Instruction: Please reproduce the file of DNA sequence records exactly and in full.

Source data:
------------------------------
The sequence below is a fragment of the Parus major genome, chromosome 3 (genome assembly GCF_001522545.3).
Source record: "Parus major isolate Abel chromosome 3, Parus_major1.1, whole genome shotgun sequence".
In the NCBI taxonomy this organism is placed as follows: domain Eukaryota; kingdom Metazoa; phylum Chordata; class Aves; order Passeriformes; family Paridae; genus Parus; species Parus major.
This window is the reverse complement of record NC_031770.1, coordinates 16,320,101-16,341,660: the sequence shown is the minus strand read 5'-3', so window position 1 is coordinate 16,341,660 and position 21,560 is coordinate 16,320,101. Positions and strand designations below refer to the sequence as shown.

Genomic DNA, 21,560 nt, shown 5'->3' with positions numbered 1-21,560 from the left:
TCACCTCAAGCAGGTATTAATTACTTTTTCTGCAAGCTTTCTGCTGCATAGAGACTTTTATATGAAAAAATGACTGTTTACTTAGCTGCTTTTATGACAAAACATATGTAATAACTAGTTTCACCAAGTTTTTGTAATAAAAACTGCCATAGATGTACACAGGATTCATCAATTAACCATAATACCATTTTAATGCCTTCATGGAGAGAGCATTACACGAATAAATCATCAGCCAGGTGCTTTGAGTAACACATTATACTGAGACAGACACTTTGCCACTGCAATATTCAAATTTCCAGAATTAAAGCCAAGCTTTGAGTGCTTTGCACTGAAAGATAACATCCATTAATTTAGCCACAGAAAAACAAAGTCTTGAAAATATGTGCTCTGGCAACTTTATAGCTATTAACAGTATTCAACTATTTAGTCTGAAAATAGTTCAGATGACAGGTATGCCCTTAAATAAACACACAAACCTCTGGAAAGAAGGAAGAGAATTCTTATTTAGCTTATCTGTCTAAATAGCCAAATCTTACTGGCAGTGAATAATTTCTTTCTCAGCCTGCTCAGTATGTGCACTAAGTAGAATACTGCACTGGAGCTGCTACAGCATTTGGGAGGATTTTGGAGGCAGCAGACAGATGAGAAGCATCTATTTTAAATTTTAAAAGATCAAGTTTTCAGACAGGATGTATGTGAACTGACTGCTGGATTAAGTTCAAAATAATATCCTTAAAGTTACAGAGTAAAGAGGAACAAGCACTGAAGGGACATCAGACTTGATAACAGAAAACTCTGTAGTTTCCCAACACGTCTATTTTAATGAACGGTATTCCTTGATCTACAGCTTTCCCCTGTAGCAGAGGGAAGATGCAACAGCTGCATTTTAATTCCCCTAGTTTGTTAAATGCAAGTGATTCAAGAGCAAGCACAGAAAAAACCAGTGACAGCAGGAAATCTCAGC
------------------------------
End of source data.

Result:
The sequence below is a fragment of the Parus major genome, chromosome 3 (genome assembly GCF_001522545.3).
Source record: "Parus major isolate Abel chromosome 3, Parus_major1.1, whole genome shotgun sequence".
In the NCBI taxonomy this organism is placed as follows: domain Eukaryota; kingdom Metazoa; phylum Chordata; class Aves; order Passeriformes; family Paridae; genus Parus; species Parus major.
This window is the reverse complement of record NC_031770.1, coordinates 16,320,101-16,341,660: the sequence shown is the minus strand read 5'-3', so window position 1 is coordinate 16,341,660 and position 21,560 is coordinate 16,320,101. Positions and strand designations below refer to the sequence as shown.

Genomic DNA, 21,560 nt, shown 5'->3' with positions numbered 1-21,560 from the left:
TCACCTCAAGCAGGTATTAATTACTTTTTCTGCAAGCTTTCTGCTGCATAGAGACTTTTATATGAAAAAATGACTGTTTACTTAGCTGCTTTTATGACAAAACATATGTAATAACTAGTTTCACCAAGTTTTTGTAATAAAAACTGCCATAGATGTACACAGGATTCATCAATTAACCATAATACCATTTTAATGCCTTCATGGAGAGAGCATTACACGAATAAATCATCAGCCAGGTGCTTTGAGTAACACATTATACTGAGACAGACACTTTGCCACTGCAATATTCAAATTTCCAGAATTAAAGCCAAGCTTTGAGTGCTTTGCACTGAAAGATAACATCCATTAATTTAGCCACAGAAAAACAAAGTCTTGAAAATATGTGCTCTGGCAACTTTATAGCTATTAACAGTATTCAACTATTTAGTCTGAAAATAGTTCAGATGACAGGTATGCCCTTAAATAAACACACAAACCTCTGGAAAGAAGGAAGAGAATTCTTATTTAGCTTATCTGTCTAAATAGCCAAATCTTACTGGCAGTGAATAATTTCTTTCTCAGCCTGCTCAGTATGTGCACTAAGTAGAATACTGCACTGGAGCTGCTACAGCATTTGGGAGGATTTTGGAGGCAGCAGACAGATGAGAAGCATCTATTTTAAATTTTAAAAGATCAAGTTTTCAGACAGGATGTATGTGAACTGACTGCTGGATTAAGTTCAAAATAATATCCTTAAAGTTACAGAGTAAAGAGGAACAAGCACTGAAGGGACATCAGACTTGATAACAGAAAACTCTGTAGTTTCCCAACACGTCTATTTTAATGAACGGTATTCCTTGATCTACAGCTTTCCCCTGTAGCAGAGGGAAGATGCAACAGCTGCATTTTAATTCCCCTAGTTTGTTAAATGCAAGTGATTCAAGAGCAAGCACAGAAAAAACCAGTGACAGCAGGAAATCTCAGC